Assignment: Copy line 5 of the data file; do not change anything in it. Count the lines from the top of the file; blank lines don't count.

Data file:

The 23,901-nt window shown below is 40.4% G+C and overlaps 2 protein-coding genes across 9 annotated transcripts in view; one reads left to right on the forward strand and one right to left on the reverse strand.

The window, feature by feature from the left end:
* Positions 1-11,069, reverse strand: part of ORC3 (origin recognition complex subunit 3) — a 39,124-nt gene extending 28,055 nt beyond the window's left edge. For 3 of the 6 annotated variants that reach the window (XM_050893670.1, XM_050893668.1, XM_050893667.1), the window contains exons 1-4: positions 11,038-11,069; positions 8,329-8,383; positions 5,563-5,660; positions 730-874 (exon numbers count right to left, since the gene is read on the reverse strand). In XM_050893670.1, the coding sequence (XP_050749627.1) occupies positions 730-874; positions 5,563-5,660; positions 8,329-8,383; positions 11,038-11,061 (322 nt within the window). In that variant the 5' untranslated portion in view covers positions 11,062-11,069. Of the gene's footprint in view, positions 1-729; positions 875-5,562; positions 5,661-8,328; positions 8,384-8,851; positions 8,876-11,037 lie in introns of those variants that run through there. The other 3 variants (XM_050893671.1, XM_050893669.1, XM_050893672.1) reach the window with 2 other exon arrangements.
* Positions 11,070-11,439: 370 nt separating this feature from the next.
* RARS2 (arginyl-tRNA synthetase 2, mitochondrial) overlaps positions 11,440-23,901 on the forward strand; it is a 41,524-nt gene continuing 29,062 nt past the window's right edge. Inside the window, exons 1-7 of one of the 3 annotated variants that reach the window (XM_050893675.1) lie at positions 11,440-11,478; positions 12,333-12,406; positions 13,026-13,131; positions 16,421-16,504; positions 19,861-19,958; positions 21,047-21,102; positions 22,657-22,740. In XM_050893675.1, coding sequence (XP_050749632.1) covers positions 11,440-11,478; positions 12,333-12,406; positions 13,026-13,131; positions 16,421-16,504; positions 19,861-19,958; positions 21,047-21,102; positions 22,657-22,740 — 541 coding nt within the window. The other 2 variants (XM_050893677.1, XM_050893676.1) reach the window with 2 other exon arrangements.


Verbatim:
* RARS2 (arginyl-tRNA synthetase 2, mitochondrial) overlaps positions 11,440-23,901 on the forward strand; it is a 41,524-nt gene continuing 29,062 nt past the window's right edge. Inside the window, exons 1-7 of one of the 3 annotated variants that reach the window (XM_050893675.1) lie at positions 11,440-11,478; positions 12,333-12,406; positions 13,026-13,131; positions 16,421-16,504; positions 19,861-19,958; positions 21,047-21,102; positions 22,657-22,740. In XM_050893675.1, coding sequence (XP_050749632.1) covers positions 11,440-11,478; positions 12,333-12,406; positions 13,026-13,131; positions 16,421-16,504; positions 19,861-19,958; positions 21,047-21,102; positions 22,657-22,740 — 541 coding nt within the window. The other 2 variants (XM_050893677.1, XM_050893676.1) reach the window with 2 other exon arrangements.